Ohio‘s interested in getting into the passenger rail game. The state is planning new service between Cincinnati and Cleveland based on the assumption that it will be able to apply for – and get – $100 million in infrastructure spending money. This plan would be incorporated into the Midwest High Speed Rail plan, but for the meantime, it wouldn’t mean fast or even frequent trains. Rather, the system would be limited to 79-mph and only have two trains, running one round trip a day. This is a nice idea, though quite modest, considering that Ohio will eventually play an important role as the link between the East Coast and Chicago once high-speed rail nationwide becomes a reality.
Geoff Hoon, the Transport Secretary of the United Kingdom (Labour Party), has now come out in favor of a high-speed rail link between London and Scotland via the east coast of the country. This is in contrast to the Tory Party’s plan for a west coast high-speed rail line, which they contend would make a third runway at London’s Heathrow airport unnecessary. Hoon argues that the west coast line – which serves Birmingham and Manchester – was recently upgraded, but there isn’t any doubt that it is the west coast line that would attract more users. Perhaps in the long term, both are good ideas?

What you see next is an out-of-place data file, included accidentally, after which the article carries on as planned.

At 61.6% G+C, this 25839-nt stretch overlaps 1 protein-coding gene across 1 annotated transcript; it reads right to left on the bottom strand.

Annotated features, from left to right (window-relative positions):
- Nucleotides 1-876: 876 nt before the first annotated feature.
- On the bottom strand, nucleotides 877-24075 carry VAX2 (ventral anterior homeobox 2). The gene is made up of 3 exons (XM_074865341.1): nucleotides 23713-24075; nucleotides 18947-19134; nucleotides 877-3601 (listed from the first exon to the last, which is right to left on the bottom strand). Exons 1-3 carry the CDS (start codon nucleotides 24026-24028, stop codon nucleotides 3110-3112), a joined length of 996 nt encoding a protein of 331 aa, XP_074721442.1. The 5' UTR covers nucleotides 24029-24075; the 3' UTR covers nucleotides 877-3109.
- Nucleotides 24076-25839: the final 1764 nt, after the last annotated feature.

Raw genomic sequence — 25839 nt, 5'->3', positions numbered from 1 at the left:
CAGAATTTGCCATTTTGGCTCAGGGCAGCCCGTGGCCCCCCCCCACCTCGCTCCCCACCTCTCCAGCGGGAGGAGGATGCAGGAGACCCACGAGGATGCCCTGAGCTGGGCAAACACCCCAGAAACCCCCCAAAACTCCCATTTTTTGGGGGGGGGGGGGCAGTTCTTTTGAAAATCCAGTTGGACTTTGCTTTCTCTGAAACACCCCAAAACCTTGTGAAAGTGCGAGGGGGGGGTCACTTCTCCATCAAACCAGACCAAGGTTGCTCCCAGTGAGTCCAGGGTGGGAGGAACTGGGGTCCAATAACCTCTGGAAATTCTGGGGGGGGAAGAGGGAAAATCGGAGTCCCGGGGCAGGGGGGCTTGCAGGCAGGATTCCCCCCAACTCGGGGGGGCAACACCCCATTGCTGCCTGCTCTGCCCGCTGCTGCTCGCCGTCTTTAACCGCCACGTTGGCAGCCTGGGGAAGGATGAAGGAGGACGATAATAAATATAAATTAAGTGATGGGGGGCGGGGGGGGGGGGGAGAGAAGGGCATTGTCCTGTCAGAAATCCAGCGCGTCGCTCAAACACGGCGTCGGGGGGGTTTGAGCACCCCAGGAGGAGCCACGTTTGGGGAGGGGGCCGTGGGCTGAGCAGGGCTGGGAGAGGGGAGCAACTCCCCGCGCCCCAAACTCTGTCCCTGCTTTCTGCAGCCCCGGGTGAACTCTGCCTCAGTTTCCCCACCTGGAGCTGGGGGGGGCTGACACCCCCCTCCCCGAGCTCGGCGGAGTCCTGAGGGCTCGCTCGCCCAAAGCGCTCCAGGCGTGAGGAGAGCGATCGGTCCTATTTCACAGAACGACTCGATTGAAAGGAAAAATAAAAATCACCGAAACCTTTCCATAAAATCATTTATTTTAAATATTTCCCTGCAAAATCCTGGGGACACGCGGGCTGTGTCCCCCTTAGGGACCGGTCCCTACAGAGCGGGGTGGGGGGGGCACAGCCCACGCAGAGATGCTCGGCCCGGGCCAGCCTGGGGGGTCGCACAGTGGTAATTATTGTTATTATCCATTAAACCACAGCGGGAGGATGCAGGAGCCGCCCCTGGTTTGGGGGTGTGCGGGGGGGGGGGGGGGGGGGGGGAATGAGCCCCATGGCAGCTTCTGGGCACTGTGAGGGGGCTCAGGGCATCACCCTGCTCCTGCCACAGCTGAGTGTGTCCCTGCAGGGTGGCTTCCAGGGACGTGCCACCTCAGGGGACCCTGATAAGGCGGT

Charlotte, North Carolina, is facing rising questions about whether its current 1/2-cent sales tax will be enough to provide the kind of transit expansions its politicians have been promising since the tax was passed in 1998. Agency leaders are now suggesting that another form of funding will be necessary if the system is to expand to all parts of Mecklenberg County, as was originally envisioned. The Lynx light rail system’s first line has been a smashing success, however, so support may be more forthcoming than it would have been in the past.
Finally, in Detroit, the plan for a light rail line down the city’s main strip, Woodward Avenue, is taking shape. The State Legislature has approved a plan that would allow the development of such a line, which is currently being proposed by both a private group and the Detroit Department of Transportation. The issue of transit is increasingly important in the Motor City – it is even playing a role in the upcoming Mayoral election. Whether such a network will save the city from what increasingly looks like eternal damnation is unclear at this time, though.